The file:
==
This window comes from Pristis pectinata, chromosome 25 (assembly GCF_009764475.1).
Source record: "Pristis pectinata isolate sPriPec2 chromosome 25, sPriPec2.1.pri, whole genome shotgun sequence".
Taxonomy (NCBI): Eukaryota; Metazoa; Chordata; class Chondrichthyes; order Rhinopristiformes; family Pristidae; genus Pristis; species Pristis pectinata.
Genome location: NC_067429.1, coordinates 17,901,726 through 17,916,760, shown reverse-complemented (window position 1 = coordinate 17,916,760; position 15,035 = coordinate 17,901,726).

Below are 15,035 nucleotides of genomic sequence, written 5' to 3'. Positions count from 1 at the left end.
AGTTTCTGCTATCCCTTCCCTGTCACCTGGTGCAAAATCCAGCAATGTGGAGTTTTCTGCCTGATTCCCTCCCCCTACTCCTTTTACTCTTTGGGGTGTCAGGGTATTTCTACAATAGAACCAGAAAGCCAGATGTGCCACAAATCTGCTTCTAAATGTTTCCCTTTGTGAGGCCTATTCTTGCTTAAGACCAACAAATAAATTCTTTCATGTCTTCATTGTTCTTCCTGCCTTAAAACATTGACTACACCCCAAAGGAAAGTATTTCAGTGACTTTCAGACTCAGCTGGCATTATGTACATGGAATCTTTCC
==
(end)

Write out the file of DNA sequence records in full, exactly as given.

This window comes from Pristis pectinata, chromosome 25 (assembly GCF_009764475.1).
Source record: "Pristis pectinata isolate sPriPec2 chromosome 25, sPriPec2.1.pri, whole genome shotgun sequence".
Taxonomy (NCBI): Eukaryota; Metazoa; Chordata; class Chondrichthyes; order Rhinopristiformes; family Pristidae; genus Pristis; species Pristis pectinata.
Genome location: NC_067429.1, coordinates 17,901,726 through 17,916,760, shown reverse-complemented (window position 1 = coordinate 17,916,760; position 15,035 = coordinate 17,901,726).

Below are 15,035 nucleotides of genomic sequence, written 5' to 3'. Positions count from 1 at the left end.
AGTTTCTGCTATCCCTTCCCTGTCACCTGGTGCAAAATCCAGCAATGTGGAGTTTTCTGCCTGATTCCCTCCCCCTACTCCTTTTACTCTTTGGGGTGTCAGGGTATTTCTACAATAGAACCAGAAAGCCAGATGTGCCACAAATCTGCTTCTAAATGTTTCCCTTTGTGAGGCCTATTCTTGCTTAAGACCAACAAATAAATTCTTTCATGTCTTCATTGTTCTTCCTGCCTTAAAACATTGACTACACCCCAAAGGAAAGTATTTCAGTGACTTTCAGACTCAGCTGGCATTATGTACATGGAATCTTTCC